Poster A88, Saturday, March 25, 5:00 – 7:00 pm, Pacific Concourse
Predicting Individual Differences in Learning and Memory By Measuring Limbic White Matter
Athanasia Metoki1, Kylie H. Alm1, Yin Wang1, Ingrid R. Olson1; 1Temple University, Department of Psychology
Some people can easily remember details of their high school graduation, while other people have only vague impressions of this milestone event. Individual differences in memory contribute to disparities in social expertise and academic performance. Here, we asked whether variation in a limbic white matter tract, the uncinate fasciculus (UF), accounts for variation in learning and memory. We tested two hypotheses: (1) That the UF is involved in associative but not non-associative memory; and (2) that a subregion of the UF, the “face-specific UF”, defined by its connectivity between face patches in the anterior temporal lobe and orbitofrontal cortex, specifically contributes to associative memory for faces. Healthy young adults performed three tasks: in Exp. 1, they learned to associate common names with highly similar faces; in Exp. 2, they learned to associate uncommon names with highly dissimilar faces; and in Exp. 3, item and associative memory for word lists were tested. Diffusion tensor imaging and deterministic tractography were performed. Results revealed that microstructure of the whole UF predicted individual differences in performance on both face-name tasks (25% and 38% of the variance, respectively), directly replicating prior results. Whole UF microstructure also predicted variability on the word association task (20% of the variance). In contrast, connectivity in the face-specific UF selectively predicted face-name learning (40% of the variance). These findings suggest that the UF may be essential for associative memory, while a face-selective subregion of the UF is involved more specifically in memory for social stimuli.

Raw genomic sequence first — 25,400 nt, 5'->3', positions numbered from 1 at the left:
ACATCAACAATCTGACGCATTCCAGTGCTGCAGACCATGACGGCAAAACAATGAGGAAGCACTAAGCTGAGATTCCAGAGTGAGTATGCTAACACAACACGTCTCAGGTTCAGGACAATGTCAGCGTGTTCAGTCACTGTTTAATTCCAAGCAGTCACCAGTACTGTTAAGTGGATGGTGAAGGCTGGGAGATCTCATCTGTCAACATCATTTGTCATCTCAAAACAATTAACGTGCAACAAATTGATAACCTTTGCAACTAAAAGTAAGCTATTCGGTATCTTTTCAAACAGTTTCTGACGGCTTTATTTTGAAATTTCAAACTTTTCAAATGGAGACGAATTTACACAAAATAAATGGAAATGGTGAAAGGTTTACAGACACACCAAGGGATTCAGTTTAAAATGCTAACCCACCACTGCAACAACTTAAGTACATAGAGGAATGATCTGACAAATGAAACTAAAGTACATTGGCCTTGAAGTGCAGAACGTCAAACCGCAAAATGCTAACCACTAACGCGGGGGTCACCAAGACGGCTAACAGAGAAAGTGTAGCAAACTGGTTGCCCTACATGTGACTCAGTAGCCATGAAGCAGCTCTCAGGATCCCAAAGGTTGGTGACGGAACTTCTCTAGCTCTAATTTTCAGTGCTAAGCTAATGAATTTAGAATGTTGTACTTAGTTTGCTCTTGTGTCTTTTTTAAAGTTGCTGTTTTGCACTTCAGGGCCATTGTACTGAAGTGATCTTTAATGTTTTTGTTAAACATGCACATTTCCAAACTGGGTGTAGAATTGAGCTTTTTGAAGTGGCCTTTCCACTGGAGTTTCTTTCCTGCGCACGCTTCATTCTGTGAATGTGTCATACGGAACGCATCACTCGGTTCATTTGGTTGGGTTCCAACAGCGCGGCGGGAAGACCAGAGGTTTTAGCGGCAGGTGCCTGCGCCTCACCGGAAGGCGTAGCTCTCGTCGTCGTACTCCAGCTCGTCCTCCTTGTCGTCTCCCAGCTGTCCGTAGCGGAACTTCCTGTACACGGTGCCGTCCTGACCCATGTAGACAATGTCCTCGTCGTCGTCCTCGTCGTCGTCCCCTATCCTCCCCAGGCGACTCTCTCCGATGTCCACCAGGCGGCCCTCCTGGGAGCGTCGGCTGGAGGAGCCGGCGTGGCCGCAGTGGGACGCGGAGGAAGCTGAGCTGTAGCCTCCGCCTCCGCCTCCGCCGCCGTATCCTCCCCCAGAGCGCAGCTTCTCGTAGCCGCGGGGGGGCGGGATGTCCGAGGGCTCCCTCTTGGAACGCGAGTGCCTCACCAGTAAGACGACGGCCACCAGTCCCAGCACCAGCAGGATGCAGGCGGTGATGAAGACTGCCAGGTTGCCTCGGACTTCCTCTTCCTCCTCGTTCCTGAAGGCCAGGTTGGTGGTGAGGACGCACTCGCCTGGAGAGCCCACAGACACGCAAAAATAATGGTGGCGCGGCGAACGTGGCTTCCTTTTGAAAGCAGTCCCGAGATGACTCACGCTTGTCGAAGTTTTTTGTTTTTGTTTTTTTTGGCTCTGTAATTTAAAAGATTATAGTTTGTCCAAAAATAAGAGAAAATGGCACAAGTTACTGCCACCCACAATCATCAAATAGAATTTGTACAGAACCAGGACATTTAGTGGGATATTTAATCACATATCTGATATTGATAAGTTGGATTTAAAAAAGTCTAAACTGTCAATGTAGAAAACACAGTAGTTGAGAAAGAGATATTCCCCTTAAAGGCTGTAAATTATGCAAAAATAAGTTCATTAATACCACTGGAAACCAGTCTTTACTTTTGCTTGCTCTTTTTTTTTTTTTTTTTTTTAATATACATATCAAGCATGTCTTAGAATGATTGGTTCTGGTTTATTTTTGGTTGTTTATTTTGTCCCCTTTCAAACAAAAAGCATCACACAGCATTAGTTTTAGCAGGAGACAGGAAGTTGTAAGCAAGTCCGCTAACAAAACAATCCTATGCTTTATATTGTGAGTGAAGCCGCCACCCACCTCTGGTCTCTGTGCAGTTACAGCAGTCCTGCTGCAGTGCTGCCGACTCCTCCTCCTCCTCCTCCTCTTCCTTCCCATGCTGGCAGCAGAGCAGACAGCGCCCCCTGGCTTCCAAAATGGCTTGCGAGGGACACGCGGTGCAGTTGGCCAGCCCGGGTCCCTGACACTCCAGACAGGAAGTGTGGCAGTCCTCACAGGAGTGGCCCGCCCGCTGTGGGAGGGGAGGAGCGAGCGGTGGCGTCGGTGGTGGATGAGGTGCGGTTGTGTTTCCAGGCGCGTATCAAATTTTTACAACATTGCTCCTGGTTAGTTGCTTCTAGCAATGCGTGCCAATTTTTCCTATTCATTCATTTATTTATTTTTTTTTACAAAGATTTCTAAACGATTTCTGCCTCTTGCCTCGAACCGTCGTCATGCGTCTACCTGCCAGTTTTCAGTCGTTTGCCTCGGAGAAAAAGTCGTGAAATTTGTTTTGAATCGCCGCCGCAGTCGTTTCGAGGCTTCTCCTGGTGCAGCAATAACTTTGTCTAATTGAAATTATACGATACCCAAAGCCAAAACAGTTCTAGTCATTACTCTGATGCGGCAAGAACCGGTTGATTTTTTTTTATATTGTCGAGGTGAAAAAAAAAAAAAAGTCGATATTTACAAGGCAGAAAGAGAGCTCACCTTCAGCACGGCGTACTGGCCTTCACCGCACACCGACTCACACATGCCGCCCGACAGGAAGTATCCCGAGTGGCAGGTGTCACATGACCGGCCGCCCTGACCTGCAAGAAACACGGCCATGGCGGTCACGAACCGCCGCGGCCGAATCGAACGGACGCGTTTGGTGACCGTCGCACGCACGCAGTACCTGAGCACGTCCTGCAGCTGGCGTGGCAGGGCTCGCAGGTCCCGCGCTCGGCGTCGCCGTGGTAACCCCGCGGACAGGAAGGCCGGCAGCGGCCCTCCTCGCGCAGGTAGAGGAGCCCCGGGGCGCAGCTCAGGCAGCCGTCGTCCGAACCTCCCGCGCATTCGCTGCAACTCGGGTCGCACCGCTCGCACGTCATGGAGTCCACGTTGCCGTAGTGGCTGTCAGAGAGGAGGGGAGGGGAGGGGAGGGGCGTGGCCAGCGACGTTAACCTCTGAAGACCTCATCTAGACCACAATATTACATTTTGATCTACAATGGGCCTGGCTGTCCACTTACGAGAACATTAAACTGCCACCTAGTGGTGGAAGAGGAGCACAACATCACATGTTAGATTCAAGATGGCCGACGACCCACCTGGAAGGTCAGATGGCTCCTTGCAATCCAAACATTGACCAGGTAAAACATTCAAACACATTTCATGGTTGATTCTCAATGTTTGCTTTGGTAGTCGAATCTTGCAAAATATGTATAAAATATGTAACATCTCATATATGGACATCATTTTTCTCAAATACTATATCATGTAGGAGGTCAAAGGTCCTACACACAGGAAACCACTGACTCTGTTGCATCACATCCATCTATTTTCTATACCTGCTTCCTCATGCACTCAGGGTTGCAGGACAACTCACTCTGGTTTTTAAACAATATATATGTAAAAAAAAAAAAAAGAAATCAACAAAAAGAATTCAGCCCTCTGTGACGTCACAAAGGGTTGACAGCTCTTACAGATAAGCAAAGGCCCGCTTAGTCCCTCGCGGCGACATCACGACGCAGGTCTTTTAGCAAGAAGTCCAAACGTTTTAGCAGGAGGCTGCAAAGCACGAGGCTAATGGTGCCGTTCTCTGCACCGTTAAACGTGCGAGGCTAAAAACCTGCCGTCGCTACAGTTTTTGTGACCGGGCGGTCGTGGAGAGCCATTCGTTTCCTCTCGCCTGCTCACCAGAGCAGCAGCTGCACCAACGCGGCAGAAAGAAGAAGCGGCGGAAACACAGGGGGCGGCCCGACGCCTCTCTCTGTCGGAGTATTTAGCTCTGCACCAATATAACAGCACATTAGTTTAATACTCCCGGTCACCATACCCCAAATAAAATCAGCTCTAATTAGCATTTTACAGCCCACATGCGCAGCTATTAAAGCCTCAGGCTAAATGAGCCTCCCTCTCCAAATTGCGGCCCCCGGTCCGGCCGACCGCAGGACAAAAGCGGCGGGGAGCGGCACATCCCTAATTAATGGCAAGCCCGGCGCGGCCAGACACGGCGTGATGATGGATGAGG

Topic Area: LONG-TERM MEMORY: Episodic